Sen. Leo Jaramillo Sits As Vice Chair Of Senate Rules Committee

Sen. Leo Jaramillo participates in Senate Rules Committee Monday at the State Legislature. Courtesy photo


Sen. Leo Jaramillo, District 5, is now the vice chair of the Senate Rules Committee in the state legislature. He told attendees at last week’s virtual League of Women Voters/American Association of University Women 2022 Legislative Preview that he was excited about joining his colleagues as they set up the rules for committees and public participation as well as listening to the confirmations of people who have been sent forth by the governor’s office for various boards.

“We need to remember that first and foremost this is a budget session. We are looking at record revenues for the state, both from gross receipts tax as well as federal funding. A lot of that funding will be slated for critical infrastructure projects across the state. We all know how important it’s going to be, not only for internet, but bridges, roads, senior centers, public libraries and schools. We need to make sure that we get the funding in the right place and we’re ready to execute,” he said.

Sen. Jaramillo noted that the legislature will be appropriating nearly $1.1 billion in federal money reserved under the American Federal Rescue Plan Act  as well as our state’s annual budget.

“It’s really exciting to know and to hear about the money that’s coming into the state of New Mexico and the plans that we have set forth – executing projects and increasing budgets throughout state agencies,” he said.

Sen. Jaramillo said he has the extraordinary opportunity to work together with everybody at the House and the Senate to advance the wellbeing of all New Mexico children, families and communities throughout this session.

“The better than expected revenues that we’ve all being talking about and the influx of that federal relief funding will allow greater investments in programs and services that will improve family economic security, make health care more affordability and expand and improve birth to career education systems that help our children succeed. As a former educator, that’s something that’s very important to me.

Sen. Jaramillo said he will be supporting bills that center around food security support, that address child hunger and strengthen food security throughout the state.

“When I ran for office, I told you how housing was one of my major initiatives. I’m going to be supporting bills that support housing, including increasing and making reoccurring investments in the Housing Trust Fund and healthcare investments to ensure full funding of Medicaid including the bill to extend coverage of new moms from the current two months to 12 months post-partum and the end of the medical waivers and that waiting list,” he said.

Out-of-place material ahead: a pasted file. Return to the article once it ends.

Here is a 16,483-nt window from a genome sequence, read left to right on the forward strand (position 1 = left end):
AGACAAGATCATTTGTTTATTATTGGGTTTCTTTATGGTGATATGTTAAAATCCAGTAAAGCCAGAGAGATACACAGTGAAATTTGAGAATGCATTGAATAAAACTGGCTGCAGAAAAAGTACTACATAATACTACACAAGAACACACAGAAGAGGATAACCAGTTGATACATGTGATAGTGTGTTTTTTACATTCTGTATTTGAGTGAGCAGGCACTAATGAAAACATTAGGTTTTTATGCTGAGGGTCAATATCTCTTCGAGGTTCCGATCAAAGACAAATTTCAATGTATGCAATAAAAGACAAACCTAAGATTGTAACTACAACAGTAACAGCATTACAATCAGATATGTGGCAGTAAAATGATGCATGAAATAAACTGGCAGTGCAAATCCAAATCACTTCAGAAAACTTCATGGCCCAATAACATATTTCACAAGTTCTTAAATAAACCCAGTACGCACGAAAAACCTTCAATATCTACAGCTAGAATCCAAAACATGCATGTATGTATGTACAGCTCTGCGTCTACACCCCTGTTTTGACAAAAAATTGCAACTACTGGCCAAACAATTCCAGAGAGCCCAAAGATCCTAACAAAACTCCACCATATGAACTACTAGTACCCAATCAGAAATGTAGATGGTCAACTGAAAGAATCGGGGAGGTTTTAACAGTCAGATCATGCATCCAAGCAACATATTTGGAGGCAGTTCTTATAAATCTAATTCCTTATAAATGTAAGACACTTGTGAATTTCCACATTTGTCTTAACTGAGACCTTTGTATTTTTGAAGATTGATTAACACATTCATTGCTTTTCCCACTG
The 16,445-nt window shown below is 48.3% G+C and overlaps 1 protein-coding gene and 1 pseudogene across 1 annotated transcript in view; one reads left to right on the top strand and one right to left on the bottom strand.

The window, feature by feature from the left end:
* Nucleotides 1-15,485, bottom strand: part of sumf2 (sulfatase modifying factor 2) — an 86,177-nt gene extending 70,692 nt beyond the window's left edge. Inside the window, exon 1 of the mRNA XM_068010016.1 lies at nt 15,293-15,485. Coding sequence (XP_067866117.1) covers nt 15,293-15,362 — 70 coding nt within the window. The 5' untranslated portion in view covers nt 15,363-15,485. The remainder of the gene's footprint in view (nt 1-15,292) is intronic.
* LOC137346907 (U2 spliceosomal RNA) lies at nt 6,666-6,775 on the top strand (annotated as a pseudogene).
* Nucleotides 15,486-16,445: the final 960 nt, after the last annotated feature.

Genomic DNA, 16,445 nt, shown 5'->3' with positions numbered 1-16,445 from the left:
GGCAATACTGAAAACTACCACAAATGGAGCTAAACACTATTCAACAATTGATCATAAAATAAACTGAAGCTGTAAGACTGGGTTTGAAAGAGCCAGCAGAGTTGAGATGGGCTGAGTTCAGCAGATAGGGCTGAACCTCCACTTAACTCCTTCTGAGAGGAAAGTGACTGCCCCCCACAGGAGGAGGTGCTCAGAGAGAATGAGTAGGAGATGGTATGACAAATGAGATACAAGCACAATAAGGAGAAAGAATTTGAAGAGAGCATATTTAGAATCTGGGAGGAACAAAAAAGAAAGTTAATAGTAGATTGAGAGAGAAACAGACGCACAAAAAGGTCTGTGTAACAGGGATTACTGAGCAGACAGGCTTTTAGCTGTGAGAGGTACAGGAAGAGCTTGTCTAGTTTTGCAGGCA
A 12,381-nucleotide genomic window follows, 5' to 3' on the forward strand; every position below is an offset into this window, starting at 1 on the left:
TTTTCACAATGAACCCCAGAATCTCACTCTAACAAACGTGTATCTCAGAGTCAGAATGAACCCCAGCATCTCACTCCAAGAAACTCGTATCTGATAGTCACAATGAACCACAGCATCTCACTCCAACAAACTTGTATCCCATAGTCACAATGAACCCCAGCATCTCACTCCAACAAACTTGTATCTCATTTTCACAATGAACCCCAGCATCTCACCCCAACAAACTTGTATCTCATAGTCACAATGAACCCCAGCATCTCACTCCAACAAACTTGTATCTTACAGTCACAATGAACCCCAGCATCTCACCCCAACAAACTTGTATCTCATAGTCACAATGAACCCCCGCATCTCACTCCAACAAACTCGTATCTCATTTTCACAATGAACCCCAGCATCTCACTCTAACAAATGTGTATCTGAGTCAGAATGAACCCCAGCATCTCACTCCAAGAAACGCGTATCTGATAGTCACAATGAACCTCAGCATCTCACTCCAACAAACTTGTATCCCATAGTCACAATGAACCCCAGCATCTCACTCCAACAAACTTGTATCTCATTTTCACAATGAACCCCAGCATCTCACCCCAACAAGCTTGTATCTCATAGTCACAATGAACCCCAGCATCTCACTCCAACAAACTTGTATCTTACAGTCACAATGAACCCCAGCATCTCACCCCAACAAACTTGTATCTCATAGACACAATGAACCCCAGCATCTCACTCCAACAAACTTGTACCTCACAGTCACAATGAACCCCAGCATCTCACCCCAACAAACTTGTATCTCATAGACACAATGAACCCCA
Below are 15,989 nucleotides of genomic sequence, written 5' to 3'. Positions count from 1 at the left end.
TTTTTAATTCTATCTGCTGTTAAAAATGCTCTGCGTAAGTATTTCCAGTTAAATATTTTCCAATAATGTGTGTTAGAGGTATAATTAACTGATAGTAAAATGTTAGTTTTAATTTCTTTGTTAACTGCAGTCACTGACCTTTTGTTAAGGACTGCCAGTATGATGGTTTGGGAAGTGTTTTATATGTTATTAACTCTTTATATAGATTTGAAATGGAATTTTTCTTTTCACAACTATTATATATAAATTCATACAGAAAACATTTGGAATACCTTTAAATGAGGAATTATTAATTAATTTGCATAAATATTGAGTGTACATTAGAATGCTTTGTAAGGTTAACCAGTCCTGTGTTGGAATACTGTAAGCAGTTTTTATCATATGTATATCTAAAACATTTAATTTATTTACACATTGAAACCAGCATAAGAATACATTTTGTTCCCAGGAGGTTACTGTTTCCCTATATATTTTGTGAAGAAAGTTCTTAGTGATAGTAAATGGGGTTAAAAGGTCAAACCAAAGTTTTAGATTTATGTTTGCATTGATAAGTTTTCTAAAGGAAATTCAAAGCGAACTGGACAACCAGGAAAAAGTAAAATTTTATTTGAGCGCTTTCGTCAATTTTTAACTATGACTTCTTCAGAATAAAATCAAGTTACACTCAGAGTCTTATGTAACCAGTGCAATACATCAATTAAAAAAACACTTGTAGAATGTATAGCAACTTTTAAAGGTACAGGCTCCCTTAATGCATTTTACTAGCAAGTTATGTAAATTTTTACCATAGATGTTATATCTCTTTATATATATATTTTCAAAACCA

He noted that he will also be working on environmental health and climate action bills with his colleagues in the Senate and the House to secure stronger rules and regulations for capturing methane, improving utility affordability and energy efficiency in homes.

He also wants to bring back the Gay Panic Bill, which would remove a defense that a defendant can make for hurting or killing a gay person by claiming they panicked when someone of the same sex made an advance toward them.  

Sen. Jaramillo discussed the issues rural Rio Arriba County residents who rely on propane for hear had following the December 15 storm.

“Some of those residents only had 5 percent of their tank filled. Not being able to afford to purchase your tank means you lease a tank. When that happens there are rules in place that won’t allow a competing propane company to go in and fill a leased tank. I’m going to be looking at a way that I can introduce a bill that will remove these regulations in times of emergencies to ensure that people who rely on propane for heat will be able to get their tanks filled when a company can’t come in,” he said.

Sen. Jaramillo is also working on a tax bill with the North Central Regional Transit District. He said right now, the tax moves into Santa Fe County and is held there for a while before being moved to the RCRTD.

“By removing the middleman in this case, the tax will go directly to the RCRTD so that programs or buses or anything that tax is going to be used for can be used immediately,” he said.

Sen. Jaramillo said that as former educator, he is excited that the teachers’ union has asked him to carry a memorial declaring Jan. 31 the New Mexico National Board Certified Teachers Recognition Day.

“I’m looking forward to that and to looking at all the other bills and reading them more in depth and working with my colleagues during the session,” he said.